The information is contained in filings to an environmental panel examining the potential megaproject.
But Nalcor Energy CEO Ed Martin cautions that doesn’t mean a decision has been made on how to best attempt development of the resource.
“There’s nothing in here saying we’re locked down,” Martin told The Telegram in an interview.
“We can’t say this is the most likely scenario … this is a scenario.”
That scenario would see Nalcor focus its long-term power purchase commitment efforts on Canada.
Long-term power deals in the U.S. would not be required for the project to get the green light.
The focus south of the border would instead be on playing the market for short-term sales.
The option would always be there to sign a long-term deal later.
Martin said the environmental panel asked for Nalcor to lay out a scenario proving the viability of the megaproject.
The one chosen is on the conservative side of the scale. It would see a debt-equity ratio of 70-30, and a targeted rate of return on equity of 12 per cent.
The construction cost of Gull Island and Muskrat Falls combined is tagged at $6.5 billion. That figure includes some transmission costs, to hook up with the main grid.
And Nalcor used conservative estimates on the cost of transmitting power to market through Quebec. That includes up to $3 billion in upgrades to the system and transmission tariffs of up to $200 million a year.
That transmission path is in dispute, however, with Newfoundland and Labrador accusing Quebec of obstruction. Quebec dismisses those claims.
Nalcor is currently working through various options — from conservative to risky — for the Lower Churchill, using various routes to market.
Martin said the most conservative would see the power sold at a fixed price to clients, through long-term power purchase agreements (PPAs).
PPAs would be necessary to borrow money from banks to finance the project.
The riskiest — but potentially most lucrative — would be to play the markets, Martin said. That approach could provide much better returns in the long run, but would require the government to front significant cash.
“When we land on a configuration finally — we’re not there yet, but when we do — then we’ll go to the province and say, ‘OK, how much equity is available? How much equity do you want to put into this project? Because the more equity that you put in, the more flexibility we have not to lock down long-term PPAs.’”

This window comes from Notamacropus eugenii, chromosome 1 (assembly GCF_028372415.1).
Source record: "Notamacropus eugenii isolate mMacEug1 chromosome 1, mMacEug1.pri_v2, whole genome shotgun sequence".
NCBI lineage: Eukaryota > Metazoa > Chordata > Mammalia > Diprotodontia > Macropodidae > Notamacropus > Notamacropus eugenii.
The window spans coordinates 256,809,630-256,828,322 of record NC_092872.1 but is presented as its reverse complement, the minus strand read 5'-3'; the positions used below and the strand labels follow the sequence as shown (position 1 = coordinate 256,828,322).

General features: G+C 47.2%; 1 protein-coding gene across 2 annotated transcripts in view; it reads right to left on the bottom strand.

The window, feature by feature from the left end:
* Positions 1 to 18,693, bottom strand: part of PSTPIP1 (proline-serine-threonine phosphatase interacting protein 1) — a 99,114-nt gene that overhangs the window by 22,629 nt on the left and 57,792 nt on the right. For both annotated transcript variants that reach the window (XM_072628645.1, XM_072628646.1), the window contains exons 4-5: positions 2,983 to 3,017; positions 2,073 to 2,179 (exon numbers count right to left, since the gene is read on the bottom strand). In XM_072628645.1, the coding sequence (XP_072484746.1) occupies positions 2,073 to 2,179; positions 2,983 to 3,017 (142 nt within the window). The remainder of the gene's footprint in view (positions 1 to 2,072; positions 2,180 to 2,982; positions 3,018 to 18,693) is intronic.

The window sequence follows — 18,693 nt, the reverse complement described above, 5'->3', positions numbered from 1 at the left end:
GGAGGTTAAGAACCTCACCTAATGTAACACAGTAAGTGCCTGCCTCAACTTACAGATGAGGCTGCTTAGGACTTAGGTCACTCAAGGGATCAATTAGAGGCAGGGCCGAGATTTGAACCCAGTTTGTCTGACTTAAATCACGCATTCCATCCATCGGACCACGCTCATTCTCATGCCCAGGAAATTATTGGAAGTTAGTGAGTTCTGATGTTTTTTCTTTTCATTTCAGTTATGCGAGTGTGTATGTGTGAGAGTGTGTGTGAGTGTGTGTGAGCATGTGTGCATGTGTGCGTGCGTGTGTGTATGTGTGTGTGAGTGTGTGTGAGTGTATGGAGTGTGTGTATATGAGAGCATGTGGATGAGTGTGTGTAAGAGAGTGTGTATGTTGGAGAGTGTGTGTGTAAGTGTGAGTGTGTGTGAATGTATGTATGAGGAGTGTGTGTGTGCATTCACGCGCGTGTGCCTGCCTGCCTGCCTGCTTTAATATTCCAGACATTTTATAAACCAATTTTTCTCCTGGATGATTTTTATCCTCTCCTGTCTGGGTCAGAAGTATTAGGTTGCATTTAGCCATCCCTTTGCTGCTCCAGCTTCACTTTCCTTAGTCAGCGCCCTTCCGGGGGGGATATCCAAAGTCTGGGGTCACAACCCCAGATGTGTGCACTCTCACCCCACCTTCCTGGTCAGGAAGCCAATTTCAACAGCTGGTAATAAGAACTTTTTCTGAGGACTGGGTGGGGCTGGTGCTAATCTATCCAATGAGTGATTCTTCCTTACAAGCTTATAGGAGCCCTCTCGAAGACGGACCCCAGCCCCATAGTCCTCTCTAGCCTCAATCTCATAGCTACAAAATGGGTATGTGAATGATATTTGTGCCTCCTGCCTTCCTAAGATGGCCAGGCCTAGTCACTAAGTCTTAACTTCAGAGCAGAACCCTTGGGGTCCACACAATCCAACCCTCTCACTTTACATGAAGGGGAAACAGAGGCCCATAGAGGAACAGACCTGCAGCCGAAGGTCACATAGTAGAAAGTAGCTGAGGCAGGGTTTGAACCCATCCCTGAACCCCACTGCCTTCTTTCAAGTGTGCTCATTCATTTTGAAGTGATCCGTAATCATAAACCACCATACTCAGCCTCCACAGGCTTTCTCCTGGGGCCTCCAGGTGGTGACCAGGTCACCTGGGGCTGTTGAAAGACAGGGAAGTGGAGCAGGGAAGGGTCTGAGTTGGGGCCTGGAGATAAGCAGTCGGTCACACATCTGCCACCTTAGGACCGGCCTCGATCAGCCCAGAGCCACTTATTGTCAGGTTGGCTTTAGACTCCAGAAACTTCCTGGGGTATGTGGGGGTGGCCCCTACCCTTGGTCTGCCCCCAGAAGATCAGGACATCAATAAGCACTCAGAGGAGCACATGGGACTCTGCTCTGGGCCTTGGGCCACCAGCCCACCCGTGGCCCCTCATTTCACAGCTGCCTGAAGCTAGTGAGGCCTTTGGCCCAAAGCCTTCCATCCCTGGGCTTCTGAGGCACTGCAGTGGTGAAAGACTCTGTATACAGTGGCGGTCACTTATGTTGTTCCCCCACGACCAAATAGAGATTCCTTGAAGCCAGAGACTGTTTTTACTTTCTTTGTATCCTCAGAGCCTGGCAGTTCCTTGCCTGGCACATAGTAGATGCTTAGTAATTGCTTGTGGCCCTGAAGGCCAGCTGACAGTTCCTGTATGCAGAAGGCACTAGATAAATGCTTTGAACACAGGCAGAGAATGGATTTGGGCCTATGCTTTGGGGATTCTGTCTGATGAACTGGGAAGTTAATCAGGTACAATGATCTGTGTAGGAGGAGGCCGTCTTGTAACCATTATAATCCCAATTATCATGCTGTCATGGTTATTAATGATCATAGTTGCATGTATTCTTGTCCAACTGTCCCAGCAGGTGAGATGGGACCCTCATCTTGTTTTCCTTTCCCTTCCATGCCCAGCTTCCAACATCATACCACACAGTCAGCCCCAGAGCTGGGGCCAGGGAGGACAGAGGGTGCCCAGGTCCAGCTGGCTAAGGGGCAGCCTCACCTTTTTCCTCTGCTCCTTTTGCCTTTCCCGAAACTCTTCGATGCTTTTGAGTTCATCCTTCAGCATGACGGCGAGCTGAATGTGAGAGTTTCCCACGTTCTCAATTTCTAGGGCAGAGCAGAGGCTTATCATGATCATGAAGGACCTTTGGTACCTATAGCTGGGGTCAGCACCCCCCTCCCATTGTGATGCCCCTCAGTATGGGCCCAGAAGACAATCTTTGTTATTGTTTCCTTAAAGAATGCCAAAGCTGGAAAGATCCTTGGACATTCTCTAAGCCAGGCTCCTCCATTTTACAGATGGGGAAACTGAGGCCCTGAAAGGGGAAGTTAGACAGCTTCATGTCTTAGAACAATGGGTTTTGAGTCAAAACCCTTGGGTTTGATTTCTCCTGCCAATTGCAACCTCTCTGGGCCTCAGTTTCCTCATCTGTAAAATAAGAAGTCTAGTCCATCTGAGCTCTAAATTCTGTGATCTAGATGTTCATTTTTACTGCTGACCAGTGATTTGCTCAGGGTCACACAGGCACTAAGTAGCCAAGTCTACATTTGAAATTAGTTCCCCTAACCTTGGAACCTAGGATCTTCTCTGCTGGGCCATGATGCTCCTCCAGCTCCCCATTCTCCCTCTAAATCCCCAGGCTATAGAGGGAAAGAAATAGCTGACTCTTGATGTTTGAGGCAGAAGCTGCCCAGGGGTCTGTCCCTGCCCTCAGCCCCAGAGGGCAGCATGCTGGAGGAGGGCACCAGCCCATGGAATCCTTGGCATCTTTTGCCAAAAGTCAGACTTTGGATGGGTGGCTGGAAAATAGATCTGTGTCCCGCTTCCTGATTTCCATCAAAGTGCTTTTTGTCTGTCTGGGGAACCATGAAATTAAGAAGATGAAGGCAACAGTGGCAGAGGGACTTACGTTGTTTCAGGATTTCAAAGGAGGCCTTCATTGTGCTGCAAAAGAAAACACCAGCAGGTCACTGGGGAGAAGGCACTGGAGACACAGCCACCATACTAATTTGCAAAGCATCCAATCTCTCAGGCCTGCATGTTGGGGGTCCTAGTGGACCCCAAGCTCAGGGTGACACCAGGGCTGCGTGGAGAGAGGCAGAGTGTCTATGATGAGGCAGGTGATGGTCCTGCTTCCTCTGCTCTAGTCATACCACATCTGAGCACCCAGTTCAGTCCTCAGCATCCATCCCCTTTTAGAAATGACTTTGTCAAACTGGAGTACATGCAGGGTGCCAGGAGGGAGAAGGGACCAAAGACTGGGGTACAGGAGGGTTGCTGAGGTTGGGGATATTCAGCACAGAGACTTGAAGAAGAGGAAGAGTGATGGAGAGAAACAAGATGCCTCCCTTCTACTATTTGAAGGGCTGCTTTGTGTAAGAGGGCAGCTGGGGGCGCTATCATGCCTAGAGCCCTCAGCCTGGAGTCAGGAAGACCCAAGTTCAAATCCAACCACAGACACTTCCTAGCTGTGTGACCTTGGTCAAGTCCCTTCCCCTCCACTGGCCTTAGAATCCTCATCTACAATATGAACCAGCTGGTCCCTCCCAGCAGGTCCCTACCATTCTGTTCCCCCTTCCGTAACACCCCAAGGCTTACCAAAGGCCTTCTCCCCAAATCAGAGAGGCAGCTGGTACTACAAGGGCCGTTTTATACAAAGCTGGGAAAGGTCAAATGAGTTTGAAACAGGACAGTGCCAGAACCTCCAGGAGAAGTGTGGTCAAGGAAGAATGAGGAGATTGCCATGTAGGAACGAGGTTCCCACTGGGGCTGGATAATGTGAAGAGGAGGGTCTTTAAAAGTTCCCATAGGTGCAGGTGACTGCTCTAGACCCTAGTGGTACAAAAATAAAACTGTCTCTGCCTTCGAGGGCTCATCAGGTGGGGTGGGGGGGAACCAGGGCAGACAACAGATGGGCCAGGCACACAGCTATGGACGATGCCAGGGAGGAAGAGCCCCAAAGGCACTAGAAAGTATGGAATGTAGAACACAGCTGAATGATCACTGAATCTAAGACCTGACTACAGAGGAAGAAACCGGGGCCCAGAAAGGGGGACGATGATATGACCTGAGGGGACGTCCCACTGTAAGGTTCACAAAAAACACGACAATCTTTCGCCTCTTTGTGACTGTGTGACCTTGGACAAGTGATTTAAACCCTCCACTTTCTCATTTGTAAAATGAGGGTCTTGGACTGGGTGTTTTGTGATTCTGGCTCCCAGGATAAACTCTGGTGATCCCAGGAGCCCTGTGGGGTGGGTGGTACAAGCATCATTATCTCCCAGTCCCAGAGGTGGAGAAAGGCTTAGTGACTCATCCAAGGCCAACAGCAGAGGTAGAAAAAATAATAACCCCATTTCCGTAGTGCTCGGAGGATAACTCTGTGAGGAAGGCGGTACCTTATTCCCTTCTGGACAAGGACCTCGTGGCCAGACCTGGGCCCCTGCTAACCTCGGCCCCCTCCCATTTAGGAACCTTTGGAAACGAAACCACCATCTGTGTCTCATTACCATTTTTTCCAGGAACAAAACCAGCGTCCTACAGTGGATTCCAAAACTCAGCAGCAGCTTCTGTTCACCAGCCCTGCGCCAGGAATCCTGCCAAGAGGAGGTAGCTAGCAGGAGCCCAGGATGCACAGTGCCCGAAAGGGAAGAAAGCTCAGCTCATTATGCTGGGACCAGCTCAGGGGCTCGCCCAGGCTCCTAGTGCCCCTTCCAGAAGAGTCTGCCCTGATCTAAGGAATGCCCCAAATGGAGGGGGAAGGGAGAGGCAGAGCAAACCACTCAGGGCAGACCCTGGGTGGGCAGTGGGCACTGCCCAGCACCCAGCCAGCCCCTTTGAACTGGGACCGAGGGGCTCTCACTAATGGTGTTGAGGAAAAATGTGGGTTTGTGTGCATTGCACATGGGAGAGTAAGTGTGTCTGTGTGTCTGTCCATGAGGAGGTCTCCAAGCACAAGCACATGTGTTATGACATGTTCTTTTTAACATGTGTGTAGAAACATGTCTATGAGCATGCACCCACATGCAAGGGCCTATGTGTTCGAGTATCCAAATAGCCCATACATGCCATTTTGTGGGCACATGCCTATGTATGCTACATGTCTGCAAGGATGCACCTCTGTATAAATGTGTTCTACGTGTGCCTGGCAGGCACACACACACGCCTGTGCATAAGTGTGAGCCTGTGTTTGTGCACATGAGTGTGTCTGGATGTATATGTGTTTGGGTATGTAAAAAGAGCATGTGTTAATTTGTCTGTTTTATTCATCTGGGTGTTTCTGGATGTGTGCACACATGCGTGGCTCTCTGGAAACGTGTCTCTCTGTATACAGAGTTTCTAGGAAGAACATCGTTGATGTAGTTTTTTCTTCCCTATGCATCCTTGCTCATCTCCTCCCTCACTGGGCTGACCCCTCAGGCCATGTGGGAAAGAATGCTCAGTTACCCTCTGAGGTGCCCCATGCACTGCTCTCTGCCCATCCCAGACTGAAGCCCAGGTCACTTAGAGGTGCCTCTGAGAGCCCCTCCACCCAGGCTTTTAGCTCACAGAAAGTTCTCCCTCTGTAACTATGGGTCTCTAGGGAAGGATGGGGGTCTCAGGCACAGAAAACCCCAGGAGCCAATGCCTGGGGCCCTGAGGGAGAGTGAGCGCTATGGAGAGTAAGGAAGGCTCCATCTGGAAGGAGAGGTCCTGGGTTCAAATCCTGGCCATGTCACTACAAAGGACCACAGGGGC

Ultimately, it will be cabinet’s decision on what route to take, Martin said.
Nalcor will provide the options, and some recommendations.
“They’ve got to make the call then,” Martin said. “At that point is when I’m going to lock these things down.”
In the scenario laid out for the environmental panel, the case for the Lower Churchill is “robust.”
From a generation perspective, Martin said, the project is better than its competition.
“I will tell you this — if you at the combined Lower Churchill project versus Romaine, Romaine is roughly … 35 to 40 per cent more expensive than the Churchill and Petit Mecatina would be 75 to 80 per cent more expensive. These are rough numbers.”
The Romaine is currently under construction by Hydro-Quebec. Petit Mecatina is next in the development queue. While those projects will compete with the Lower Churchill, Nalcor has identified 14,000 megawatts of installed capacity in four provinces set for shutdown by 2030.
Those provinces — Newfoundland and Labrador, Nova Scotia, New Brunswick and Ontario — are the most likely Canadian clients for new Labrador power.
Nalcor also believes there is an opportunity to displace greenhouse gas-emitting power sources.
Timelines associated with the joint federal-provincial environmental assessment panel have dragged on longer than expected.
The panel said Nalcor’s previous filings were lacking.
“(Nalcor) has failed to justify the project in energy and economic terms and has not provided an assessment of greenhouse gas emission reduction in possible export markets as required,” the panel said.
To bolster its case for the Lower Churchill, Nalcor filed hundreds of pages of documents earlier this month, providing more detailed information.
The panel will now assess those filings before deciding how to proceed.